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‘20/20: Watergate — Truth & Lies’ review: Major players speak on a sober, 45th anniversary

President Richard Nixon, during the Watergate investigation, tells

President Richard Nixon, during the Watergate investigation, tells a White House news conference that he will not allow his legal counsel, John Dean, to testify on Capitol Hill. Credit: AP / CHARLES TASNADI

NEWS SPECIAL “20/20: Watergate — Truth & Lies”

WHEN | WHERE Friday at 9 p.m. on ABC/7


WHAT IT’S ABOUT On the 45th anniversary of the break-in at the Watergate, this two-hour special covers all the key events ultimately leading to the resignation of the 37th president. This includes interviews — many archival — with most of the major players. Fresh interviews include: Washington Post reporters Bob Woodward and Carl Bernstein, White House Counsel John Dean, presidential deputy assistant Alex Butterfield, Committee to Re-elect the President (CREEP) treasurer Hugh Sloan, CREEP bookkeeper Judy Hoback Miller, Senate Watergate Committee member Rufus Edmisten, and Joan Felt, daughter of “Deep Throat” Mark Felt. Anchors, historians and commentators — including Dan Rather and Bill O’Reilly, who says Nixon was “making decisions based on rage other than what’s good for the country” — offer perspective.

Only the first hour was available for review.

MY SAY Forty-five years ago Friday night, a 1958 B-movie, “Attack of the Puppet People,” was airing in Washington, D.C. Plot details are unimportant. Who was watching, however, is.

A “shadow man” by the name of Alfred Baldwin was glued to the set in his hotel room, which was directly across from the Watergate office complex. Had he been paying attention to the Democratic National Committee offices instead of — let’s assume — the scene where a dog as big as a house was attacking three-inch high people on the TV, he would have noticed police entering the offices. He could have then warned the five burglars.

But the “Puppet People” prevailed. “Sometimes history needs a push,” Lenin once ominously said. Sometimes history needs a farce, too.

ABC’s cleanly told “Truth & Lies” is a sharp reminder of the farcical — and the unimaginable — that unfolded over a two-year stretch ending on Aug. 9, 1974, when Richard Nixon resigned. Watergate consumed our lives, our attention, and especially our TVs. It’s perhaps good — even salutary — to remember that a prodigiously bad movie had a comic part to play. There were other risible players: G. Gordon Liddy remains as colorful and quotable as ever. The peerless overseer of these Keystone Kops explains that his various black bag operations “had the names of precious jewels, and then after we ran out of those, we named them after semiprecious jewels, and by the time we were finished, we were down to ‘coal’ and ‘brick.’ ” Liddy — the interviews here are years old — is 86 now, and long retired. A real shame: He would have been perfect on one of the “Sharknados.” (He was — you’ll recall — on “Miami Vice” and lots of other shows.)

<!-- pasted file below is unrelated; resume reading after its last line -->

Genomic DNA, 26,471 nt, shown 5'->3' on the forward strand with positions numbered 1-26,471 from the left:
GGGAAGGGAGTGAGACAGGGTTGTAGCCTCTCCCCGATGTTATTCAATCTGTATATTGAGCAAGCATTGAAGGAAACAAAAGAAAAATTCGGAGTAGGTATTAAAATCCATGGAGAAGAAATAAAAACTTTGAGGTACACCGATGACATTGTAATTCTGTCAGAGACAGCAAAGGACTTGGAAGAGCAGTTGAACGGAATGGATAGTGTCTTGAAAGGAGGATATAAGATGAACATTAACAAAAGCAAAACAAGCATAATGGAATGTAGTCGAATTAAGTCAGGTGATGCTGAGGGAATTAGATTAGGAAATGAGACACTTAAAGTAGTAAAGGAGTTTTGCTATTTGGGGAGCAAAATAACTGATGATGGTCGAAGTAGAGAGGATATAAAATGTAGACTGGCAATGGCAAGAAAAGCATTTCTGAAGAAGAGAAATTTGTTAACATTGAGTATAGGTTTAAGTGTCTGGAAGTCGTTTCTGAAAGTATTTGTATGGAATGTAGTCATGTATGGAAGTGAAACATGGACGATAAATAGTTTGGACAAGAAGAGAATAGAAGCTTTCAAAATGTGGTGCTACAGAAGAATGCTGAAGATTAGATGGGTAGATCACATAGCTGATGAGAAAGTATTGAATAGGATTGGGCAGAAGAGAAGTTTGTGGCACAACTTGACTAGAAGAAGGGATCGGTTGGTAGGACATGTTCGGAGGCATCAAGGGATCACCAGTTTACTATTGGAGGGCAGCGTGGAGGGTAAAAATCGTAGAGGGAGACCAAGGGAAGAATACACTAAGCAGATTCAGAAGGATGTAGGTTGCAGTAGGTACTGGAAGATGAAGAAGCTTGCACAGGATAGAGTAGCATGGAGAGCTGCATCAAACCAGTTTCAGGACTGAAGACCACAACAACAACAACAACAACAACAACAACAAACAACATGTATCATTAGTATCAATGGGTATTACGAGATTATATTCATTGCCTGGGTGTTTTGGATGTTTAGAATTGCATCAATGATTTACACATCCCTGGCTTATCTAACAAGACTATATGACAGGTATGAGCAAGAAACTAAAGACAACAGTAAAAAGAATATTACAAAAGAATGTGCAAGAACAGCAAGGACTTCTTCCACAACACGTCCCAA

Of course, Watergate was far more tragic than comic, which “Truth & Lies” makes clear. As Nixon’s press secretary Ron Ziegler recalls, “If someone looked into the soul of Richard Nixon, he knew he was guilty. That was the tragedy of Watergate.”

Arriving on an off-anniversary — the 45th is hardly as momentous as the 50th — it’s reasonable to assume ABC wants to draw parallels with the current turmoil in Washington. But at least in the portion screened, an opposing theme emerges: Watergate continues to hold such a unique place in history that parallels are simply inconceivable.

At least none is offered here. In this flow of memories and reflections, only that incorrigible troublemaker and legendary White House reporter, Sam Donaldson, makes an oblique allusion to the current president. Speaking of the 1972 general election, he says “Nixon won the election very very bigly, if I may use the word.”

BOTTOM LINE Sober, cleanly told overview that’s uncluttered — at least in the hour screened — with any suggestion history may be repeating itself.

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